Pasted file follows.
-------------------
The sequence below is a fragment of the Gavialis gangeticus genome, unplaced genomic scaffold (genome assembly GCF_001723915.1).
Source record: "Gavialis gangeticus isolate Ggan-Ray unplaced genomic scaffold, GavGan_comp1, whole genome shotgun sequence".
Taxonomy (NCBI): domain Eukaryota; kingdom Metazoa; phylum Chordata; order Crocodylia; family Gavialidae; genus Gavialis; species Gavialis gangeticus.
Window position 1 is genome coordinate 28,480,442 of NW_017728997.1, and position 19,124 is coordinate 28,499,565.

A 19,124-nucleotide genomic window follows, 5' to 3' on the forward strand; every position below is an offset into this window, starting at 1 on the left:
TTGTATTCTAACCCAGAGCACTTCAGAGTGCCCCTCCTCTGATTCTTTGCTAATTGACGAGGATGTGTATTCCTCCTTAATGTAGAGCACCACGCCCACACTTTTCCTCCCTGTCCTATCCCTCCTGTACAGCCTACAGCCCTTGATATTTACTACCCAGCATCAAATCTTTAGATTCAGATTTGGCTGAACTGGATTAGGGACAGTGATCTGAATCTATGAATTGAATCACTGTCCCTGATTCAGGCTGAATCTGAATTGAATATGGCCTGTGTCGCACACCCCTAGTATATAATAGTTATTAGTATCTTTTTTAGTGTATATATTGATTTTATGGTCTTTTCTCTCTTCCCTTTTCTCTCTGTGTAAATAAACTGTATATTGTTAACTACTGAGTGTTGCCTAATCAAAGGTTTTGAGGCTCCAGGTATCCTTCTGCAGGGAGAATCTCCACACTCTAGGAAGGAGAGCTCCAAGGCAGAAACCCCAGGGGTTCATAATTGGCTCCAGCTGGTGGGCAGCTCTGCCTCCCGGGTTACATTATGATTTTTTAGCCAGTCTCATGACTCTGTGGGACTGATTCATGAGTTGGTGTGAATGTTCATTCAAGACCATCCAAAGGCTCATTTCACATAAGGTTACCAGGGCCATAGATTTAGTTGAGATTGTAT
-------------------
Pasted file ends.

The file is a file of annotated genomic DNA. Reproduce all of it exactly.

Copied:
The sequence below is a fragment of the Gavialis gangeticus genome, unplaced genomic scaffold (genome assembly GCF_001723915.1).
Source record: "Gavialis gangeticus isolate Ggan-Ray unplaced genomic scaffold, GavGan_comp1, whole genome shotgun sequence".
Taxonomy (NCBI): domain Eukaryota; kingdom Metazoa; phylum Chordata; order Crocodylia; family Gavialidae; genus Gavialis; species Gavialis gangeticus.
Window position 1 is genome coordinate 28,480,442 of NW_017728997.1, and position 19,124 is coordinate 28,499,565.

A 19,124-nucleotide genomic window follows, 5' to 3' on the forward strand; every position below is an offset into this window, starting at 1 on the left:
TTGTATTCTAACCCAGAGCACTTCAGAGTGCCCCTCCTCTGATTCTTTGCTAATTGACGAGGATGTGTATTCCTCCTTAATGTAGAGCACCACGCCCACACTTTTCCTCCCTGTCCTATCCCTCCTGTACAGCCTACAGCCCTTGATATTTACTACCCAGCATCAAATCTTTAGATTCAGATTTGGCTGAACTGGATTAGGGACAGTGATCTGAATCTATGAATTGAATCACTGTCCCTGATTCAGGCTGAATCTGAATTGAATATGGCCTGTGTCGCACACCCCTAGTATATAATAGTTATTAGTATCTTTTTTAGTGTATATATTGATTTTATGGTCTTTTCTCTCTTCCCTTTTCTCTCTGTGTAAATAAACTGTATATTGTTAACTACTGAGTGTTGCCTAATCAAAGGTTTTGAGGCTCCAGGTATCCTTCTGCAGGGAGAATCTCCACACTCTAGGAAGGAGAGCTCCAAGGCAGAAACCCCAGGGGTTCATAATTGGCTCCAGCTGGTGGGCAGCTCTGCCTCCCGGGTTACATTATGATTTTTTAGCCAGTCTCATGACTCTGTGGGACTGATTCATGAGTTGGTGTGAATGTTCATTCAAGACCATCCAAAGGCTCATTTCACATAAGGTTACCAGGGCCATAGATTTAGTTGAGATTGTAT